This was originally going to be a post on why I am leaving christianity. But some calvinist voice in me raises the problem that I didn't choose this religion, it chose me, given my history. It has and continues to provide the grammar of faith, the way I think about the central issues of human life and existence. If there's a crises of faith it's not over some set of beliefs.
I remain a theist, who believes that something of God's character is revealed in the life and ministry of Jesus of Nazareth. I suppose what I've lost faith in is the state of the religion itself and the direction it's heading. A sort of conservative reaction has taken hold of it in much of the world and the few places where liberal religious faith can be found is treated as a threat to be expunged.
Thus the recourse to heresy trials and denominational splits. The case of the Anglican Communion is one of the most dramatic examples of this trend. Now we're being told that removing the Canadian and US churches from the consultative council does not equal expulsion and the church could potentially be put together in the future.
But does anyone believe that these two churches will now declare homosexuality evil because of the right's coercive tactics? Can one imagine the conservatives in the communion deciding to accept them back without the adoption of such a stance? The church is split, one is just waiting for the formal institutional events which will verify this situation. What makes this inevitable is not the issue or even the church's profound differences.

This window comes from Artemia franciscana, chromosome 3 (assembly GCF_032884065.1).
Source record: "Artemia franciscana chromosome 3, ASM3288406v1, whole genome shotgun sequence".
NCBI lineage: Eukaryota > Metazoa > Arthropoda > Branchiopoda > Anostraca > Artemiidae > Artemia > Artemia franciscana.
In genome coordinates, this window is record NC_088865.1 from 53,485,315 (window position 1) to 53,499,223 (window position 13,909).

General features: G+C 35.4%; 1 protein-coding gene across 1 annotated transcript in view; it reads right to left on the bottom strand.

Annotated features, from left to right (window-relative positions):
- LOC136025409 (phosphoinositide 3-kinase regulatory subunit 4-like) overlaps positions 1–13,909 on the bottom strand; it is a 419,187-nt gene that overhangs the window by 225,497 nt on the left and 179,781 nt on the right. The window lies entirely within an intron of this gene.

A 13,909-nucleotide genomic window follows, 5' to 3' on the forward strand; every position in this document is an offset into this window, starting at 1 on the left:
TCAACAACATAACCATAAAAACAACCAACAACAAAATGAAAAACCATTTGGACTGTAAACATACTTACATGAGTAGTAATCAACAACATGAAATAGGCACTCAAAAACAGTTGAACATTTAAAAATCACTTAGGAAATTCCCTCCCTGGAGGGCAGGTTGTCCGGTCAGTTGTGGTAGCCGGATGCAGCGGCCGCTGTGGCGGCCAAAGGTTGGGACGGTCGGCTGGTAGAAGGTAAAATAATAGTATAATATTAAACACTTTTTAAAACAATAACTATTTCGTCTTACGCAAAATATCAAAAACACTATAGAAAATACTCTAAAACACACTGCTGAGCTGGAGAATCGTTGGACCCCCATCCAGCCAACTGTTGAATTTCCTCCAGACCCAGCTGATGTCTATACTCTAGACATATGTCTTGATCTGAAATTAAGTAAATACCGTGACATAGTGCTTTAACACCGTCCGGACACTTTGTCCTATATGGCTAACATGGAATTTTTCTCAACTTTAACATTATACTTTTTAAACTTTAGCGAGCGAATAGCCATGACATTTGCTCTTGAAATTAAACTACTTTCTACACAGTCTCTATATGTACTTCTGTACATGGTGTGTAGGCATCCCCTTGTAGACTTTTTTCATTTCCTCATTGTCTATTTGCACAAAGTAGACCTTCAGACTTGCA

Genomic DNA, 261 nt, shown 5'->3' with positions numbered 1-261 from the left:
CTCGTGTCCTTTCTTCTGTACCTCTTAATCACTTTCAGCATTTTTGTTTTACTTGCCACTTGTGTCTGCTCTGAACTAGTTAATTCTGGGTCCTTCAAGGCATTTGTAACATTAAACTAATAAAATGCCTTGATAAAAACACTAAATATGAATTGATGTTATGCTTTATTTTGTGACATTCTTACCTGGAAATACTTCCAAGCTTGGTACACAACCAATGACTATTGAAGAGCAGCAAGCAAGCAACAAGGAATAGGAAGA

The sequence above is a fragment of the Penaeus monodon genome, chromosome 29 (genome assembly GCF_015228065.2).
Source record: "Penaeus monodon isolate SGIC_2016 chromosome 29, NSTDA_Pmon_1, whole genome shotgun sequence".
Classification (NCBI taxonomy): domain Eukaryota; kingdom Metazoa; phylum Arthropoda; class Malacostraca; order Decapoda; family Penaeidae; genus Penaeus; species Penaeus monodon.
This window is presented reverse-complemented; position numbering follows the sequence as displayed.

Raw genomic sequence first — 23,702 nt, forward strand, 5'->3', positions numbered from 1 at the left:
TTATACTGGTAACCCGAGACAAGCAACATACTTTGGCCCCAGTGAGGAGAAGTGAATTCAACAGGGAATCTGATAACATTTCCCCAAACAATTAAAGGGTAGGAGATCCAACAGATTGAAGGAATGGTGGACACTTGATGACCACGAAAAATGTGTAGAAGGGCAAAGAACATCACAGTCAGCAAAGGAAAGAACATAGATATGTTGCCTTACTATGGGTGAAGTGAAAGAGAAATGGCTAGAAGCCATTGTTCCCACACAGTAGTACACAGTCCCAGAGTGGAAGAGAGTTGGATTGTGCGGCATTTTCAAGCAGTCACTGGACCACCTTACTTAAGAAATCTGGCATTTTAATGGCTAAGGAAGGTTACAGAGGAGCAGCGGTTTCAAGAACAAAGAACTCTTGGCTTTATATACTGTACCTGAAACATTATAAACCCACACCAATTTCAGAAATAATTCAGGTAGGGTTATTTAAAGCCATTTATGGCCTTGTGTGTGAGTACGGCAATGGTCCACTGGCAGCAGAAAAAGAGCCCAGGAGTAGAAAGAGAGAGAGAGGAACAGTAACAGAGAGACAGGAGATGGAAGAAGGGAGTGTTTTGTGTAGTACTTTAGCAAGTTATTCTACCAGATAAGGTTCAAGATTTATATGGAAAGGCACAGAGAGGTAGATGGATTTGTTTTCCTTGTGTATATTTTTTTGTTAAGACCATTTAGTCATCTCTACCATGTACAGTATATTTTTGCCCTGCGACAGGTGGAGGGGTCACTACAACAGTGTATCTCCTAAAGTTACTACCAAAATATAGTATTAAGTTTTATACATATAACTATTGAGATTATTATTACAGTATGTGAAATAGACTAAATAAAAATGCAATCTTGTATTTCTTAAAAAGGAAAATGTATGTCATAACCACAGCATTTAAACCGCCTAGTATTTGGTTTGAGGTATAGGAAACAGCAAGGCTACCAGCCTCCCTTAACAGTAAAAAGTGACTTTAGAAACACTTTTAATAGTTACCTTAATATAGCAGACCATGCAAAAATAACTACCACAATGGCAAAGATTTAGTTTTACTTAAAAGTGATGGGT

Rather it's the tactic of demonization and punishment which has consistently been used in this dispute. It hardens battle lines, it makes communication impossible. But when the right holds victory parties over this recent event, it's hard to see where communication is being sought. Rather victory is sought. And since Rowan Williams seems to determined to stick with the victors, the room for liberals in the Anglican communion will be eliminated soon.
This fight is also playing out in other mainline bodies, such as the call to go after gay and lesbian clergy in the PCUSA as well as those urging liberals to leave the United Methodist church. I raise these items, because while I know this is not the case in evangelical church bodies, I'm not sure that being a liberal is a safe thing to be in much of the mainline today either.
My thoughts on the mainline and the prospects for religious liberals in the church is going to have to be a multi-part series. I'll pick up where I left off next time. I've appreciated the e-mails and the comments on the site. It's good to read about what folks are doing and working out across the country who share similar concerns. I will be fixing my links in the next few days, to reflect a number of new blogs which have come to my attention as of late.
I've written a letter to my school paper in response to one evangelical's attempt at apologetics, and I'd also point out some really thought provoking posts which I've been working on in my head at Progressive Protestant including this and this. And yes I'm in the above photo, second from the left backrow in a 1977 christmas program. I thought a few folks I know back in Montana might go for it.